Anchorage independence is considered to be one measure of transformed phenotype. Soft agar analysis was performed according to published protocol (Rouget, et al., Neuronal Cell Lines: A Practical Approach, IRL Press at Oxford Univ. Press, Oxford, 1992).
9. Karyotype Analysis.
Aneuploid karayotype is also indicative of transformation. Metaphase chromosome analysis was carried out according to published protocol (Rouget, et al., supra). 20 separate karyotype analyses showed diploid cells in each spread.
When cultured at high density, HOP-1 (the exemplary oligodendroglial progenitor stem cells of the invention) cultures did not express antigens characteristic of neurons, astrocytes or oligodendrocytes. When split to low density, HOP-1 cells expressed antigens characteristic of terminal differentiation. These markers differ if the cells are grown in serum free media, verses media containing serum (see FIG. 1). FIG. 1 shows characterization of HOP-1 culture, before and after differentiation. Panels A & B show light field photographs. Panel (A) shows long term, primary culture of fetal human brain cells, without `growth constraint`. Panel (B) shows growth constrained culture of HOP-1. Panels (C-F) show fluorescence photographs. In panel (C) HOP-1 culture grown for one week at low density in the presence of serum, stained with anti-glial fibrillary acidic protein (GFAP), with a fluorescein-conjugated secondary antibody. In panel (D), undifferentiated HOP-1 stained with anti-vimentin, followed by a fluorescein-conjugated secondary antibody. Panels E & F show HOP-1 seeded at low density, in serum-free media. In panel (E), cells stained with anti-04, with a rhodamine-conjugated secondary antibody. Panel (F) shows cells stained with anti-galactocerebroside (GalC), followed by a fluorescein-conjugated secondary antibody.
HOP-1 was characterized immunohistochemically as follows:
TABLE 1______________________________________IMMUNOHISTOCHEMICAL PROFILE OF HOP-1 Differentiated Differentiated Undifferentiated (+serum) (-serum)______________________________________GFAP (astrocytes) - + -GalC (oligo- - - +dendrocytes)O4 (oligo- - - +dendrocytes)A2B5 (progenitors) - - -Vimentin + + +(progenitors)GD3 - + +______________________________________ - = unreactive with antibody + = reactive with antibody
These results indicated that HOP-1 is an astrocyte/oligodendrocyte progenitor cell, similar to the O-2A cell characterized in rat by Raff and colleagues (Raff, et al., supra), and others. The rat O-2A cell is a bipotential oligodendrocyte/astrocyte progenitor cell found throughout CNS white matter (Gonye, et al., supra) in both perinatal and adult rat (Wolswijk and Noble, supra). Under the appropriate in vitro culture conditions this bipotential cell differentiates into oligodendrocytes or type II astrocytes. A further distinction has been made between rat O-2A cells derived from fetal animals verses those seen in the adult (Wolswijk and Noble 1989). Rat O-2Aperinatal cells are positive for the A2B5 antigen (a progenitor marker), have a doubling time of 18 hours, and are responsive to bFGF and PDGF. Rat O-2Aadult cells are A2B5 negative, have a doubling time of 72 hours, and do not recognize bFGF or PDGF as mitogens (Armstrong, et al., J Neurosci., 12:1538, 1990). Human cultures share some properties with the rat perinatal cells (discussed further below). Rat O-2Aperinatal cells express the ganglioside GD3 (Hardy and Reynolds, Development, 111:1061, 1991). HOP-1 cells are GD3 negative until the cells differentiate. Therefore, the differences between HOP-1 and rat O-2A cultures may be due to differences between developmental stages of the CNS. While not wanting to be bound by a particular theory, it is believed that HOP-1 is an earlier stage cell line.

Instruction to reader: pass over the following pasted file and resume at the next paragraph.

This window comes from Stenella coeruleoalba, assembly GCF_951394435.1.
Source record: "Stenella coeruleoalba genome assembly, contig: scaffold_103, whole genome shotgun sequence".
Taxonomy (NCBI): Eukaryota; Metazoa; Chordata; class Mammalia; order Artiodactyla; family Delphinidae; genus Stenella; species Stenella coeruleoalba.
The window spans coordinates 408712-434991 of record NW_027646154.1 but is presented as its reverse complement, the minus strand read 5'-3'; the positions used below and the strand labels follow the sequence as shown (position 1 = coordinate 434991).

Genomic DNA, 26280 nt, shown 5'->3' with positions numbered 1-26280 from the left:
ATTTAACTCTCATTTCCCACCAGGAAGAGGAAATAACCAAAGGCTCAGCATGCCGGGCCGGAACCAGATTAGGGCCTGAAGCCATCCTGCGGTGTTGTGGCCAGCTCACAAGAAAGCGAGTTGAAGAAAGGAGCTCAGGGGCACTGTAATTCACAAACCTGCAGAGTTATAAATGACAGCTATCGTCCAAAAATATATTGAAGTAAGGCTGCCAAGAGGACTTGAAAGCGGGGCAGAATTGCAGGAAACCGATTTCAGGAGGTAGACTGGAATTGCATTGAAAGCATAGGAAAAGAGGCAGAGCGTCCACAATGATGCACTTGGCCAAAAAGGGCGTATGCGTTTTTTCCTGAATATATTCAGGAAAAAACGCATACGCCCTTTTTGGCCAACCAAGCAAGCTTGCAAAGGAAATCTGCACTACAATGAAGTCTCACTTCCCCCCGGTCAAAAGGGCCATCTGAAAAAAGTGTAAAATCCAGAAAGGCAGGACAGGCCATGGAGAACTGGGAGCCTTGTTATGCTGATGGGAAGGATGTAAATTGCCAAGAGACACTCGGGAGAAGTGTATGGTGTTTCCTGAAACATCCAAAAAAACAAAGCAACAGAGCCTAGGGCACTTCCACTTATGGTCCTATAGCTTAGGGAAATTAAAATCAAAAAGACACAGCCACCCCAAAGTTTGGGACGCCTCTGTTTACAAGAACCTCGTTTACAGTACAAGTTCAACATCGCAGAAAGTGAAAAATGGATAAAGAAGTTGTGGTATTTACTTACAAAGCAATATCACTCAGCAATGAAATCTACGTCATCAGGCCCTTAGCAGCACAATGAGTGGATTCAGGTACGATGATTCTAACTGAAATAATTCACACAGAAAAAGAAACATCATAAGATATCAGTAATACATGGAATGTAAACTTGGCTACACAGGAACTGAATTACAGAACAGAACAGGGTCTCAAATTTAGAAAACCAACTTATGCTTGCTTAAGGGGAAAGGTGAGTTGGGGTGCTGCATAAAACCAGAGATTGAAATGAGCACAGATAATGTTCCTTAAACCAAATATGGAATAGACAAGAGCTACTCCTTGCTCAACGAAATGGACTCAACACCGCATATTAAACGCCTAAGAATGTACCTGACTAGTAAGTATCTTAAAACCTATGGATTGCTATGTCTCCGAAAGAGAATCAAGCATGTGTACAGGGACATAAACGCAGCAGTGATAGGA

TABLE 2______________________________________COMPARISON OF HOP-1 AND RAT O-2A CELLS rat O-2A perinatal rat O-2A adult HOP-1______________________________________A2B5 + - -bFGF/PDGF + + -______________________________________
The results in Table 2 show that the human cell line described herein does not express A2B5 antigen and is unresponsive to PDGF and bFGF. Therefore, these human pre-oligodendroglial cells are distinct from the previously described rat oligodendrocyte progenitor cells. In addition, HOP-1 cells differentiate to astrocytes (GFAP+cells) in vitro, however, the percentage of cells expressing GalC is significantly less (˜5%) than seen for rat-O-2A. Therefore, it is likely that HOP-1 cells utilize the astrocyte lineage as the "default" pathway in vitro.